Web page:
This research addresses the need for improvement in radiation sensors for applications of ionizing radiation such as radiotherapy. The current sensors involved are polymer gel dosimeters, MOSFETs, radio-chromic films, etc. Most of the sensors involved require expensive equipment's and processing facilities for readout. There is still a need to develop better sensors that can be clinically applied. There are numerous groups around the world trying to conceive a better dosimeter. One of the radiation sensors that was developed recently was based on fluorescence signal emitted from the sensor. To advance the field of radiation sensors, a visual indicator has been developed in-lab as a method of detect ionizing radiation. The intensity of change in color is directly dependent on the amount of incident ionizing radiation. An aqueous gold nanoparticle sensor can be used to accurately determine the incident amount of ionizing radiation1. A gold nanoparticle sensor has been developed in lab with the use of hexadecyltrimethylammonium bromide (C16TAB) as the templating molecule. In the presence of ionizing radiation, the colorless gold salt is reduced and templated, creating a dispersion within the fluid1. The formation of suspended nanoparticles leads to a color change that can be visually detected and accurately analyzed through the employment of a spectrometer. Unfortunately, the toxicity of C16TAB is high. It is expected the toxicity can be reduced by replacing C16TAB with an amino acid, as amino acids can act as templating molecules in the solution and many are naturally occuring2. The experiments included a screening of 20 natural amino acids and 12 unnatural amino acids with the gold salt solution in the presence of ionizing radiation. Stability and absorbance testing was conducted on the amino acid sensors. Additional screening of lead amino acid sensors at various concentrations of irradiation was conducted.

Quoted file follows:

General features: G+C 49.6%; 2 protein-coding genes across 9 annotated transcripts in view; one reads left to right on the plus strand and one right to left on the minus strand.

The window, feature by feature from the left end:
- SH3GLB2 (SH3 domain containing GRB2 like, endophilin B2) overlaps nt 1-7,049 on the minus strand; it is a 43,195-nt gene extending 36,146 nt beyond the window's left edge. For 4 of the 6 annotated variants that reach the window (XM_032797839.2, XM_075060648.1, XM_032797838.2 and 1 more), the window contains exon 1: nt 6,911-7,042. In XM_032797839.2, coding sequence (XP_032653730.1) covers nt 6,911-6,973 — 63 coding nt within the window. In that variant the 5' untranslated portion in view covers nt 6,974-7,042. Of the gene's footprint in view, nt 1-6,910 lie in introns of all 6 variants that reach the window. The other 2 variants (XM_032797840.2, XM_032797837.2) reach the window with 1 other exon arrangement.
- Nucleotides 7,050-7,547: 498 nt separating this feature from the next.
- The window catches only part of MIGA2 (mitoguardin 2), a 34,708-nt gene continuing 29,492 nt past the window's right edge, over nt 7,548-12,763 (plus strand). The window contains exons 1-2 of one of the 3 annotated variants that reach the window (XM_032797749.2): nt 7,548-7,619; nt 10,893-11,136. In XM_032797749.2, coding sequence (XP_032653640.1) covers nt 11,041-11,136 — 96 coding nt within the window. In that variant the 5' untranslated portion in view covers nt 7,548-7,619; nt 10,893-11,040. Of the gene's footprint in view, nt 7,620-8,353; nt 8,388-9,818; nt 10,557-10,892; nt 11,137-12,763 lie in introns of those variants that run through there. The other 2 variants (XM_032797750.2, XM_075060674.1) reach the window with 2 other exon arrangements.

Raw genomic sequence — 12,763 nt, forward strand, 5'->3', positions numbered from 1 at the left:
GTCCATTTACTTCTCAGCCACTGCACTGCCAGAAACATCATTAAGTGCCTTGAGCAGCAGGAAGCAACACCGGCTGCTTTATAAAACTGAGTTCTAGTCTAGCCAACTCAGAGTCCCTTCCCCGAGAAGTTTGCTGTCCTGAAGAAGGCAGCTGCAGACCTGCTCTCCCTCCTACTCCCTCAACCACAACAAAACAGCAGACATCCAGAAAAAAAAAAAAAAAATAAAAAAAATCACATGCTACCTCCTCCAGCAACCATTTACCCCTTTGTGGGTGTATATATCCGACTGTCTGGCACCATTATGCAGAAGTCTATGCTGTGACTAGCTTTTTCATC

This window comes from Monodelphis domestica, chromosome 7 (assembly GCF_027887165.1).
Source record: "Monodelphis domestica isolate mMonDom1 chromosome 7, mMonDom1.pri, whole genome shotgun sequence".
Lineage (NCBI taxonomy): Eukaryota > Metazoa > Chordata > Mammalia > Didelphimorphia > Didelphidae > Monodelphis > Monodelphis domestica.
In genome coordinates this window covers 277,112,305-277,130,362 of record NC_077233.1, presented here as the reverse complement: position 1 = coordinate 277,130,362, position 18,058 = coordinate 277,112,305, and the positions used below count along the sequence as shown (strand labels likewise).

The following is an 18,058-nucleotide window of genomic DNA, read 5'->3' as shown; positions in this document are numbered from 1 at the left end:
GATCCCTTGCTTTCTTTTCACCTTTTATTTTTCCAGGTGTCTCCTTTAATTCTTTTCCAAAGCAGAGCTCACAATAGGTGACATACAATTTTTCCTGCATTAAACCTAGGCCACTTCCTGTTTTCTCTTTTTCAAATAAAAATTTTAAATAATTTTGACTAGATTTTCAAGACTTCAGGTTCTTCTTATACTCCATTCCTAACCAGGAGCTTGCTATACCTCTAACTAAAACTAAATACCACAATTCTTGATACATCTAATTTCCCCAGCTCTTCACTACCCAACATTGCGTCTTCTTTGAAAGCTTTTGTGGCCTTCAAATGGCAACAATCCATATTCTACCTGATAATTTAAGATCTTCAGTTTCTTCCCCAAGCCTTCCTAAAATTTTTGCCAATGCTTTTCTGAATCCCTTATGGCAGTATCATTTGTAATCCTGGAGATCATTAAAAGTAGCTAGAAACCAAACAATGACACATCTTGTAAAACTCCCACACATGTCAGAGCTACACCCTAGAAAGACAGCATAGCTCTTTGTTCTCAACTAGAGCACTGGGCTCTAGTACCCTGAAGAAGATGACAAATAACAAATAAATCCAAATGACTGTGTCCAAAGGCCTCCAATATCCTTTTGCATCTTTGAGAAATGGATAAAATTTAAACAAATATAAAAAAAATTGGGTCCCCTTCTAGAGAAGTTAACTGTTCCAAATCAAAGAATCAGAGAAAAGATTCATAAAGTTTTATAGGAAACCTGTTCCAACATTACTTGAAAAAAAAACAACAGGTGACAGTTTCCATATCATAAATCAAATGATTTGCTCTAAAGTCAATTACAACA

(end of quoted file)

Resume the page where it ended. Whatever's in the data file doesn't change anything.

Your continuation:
Contributors

Agent

Created

Date Created
2017-05

128357-Thumbnail Image.png

Emerging Applications of Exosomes in Cancer Therapeutics and Diagnostics

Description

Exosomes are nanoscale extracellular vesicles that are shed from different cells in the body. Exosomes encapsulate several biomolecules including lipids, proteins, and nucleic acids, and can therefore play a key role in cellular communication. These vesicles can be isolated from

Exosomes are nanoscale extracellular vesicles that are shed from different cells in the body. Exosomes encapsulate several biomolecules including lipids, proteins, and nucleic acids, and can therefore play a key role in cellular communication. These vesicles can be isolated from different body fluids and their small sizes make them attractive in various biomedical applications. Here, we review state-of-the art approaches in exosome isolation and purification, and describe their potential use in cancer vaccines, drug delivery, and diagnostics.

Contributors

Created

Date Created
2017-03

128991-Thumbnail Image.png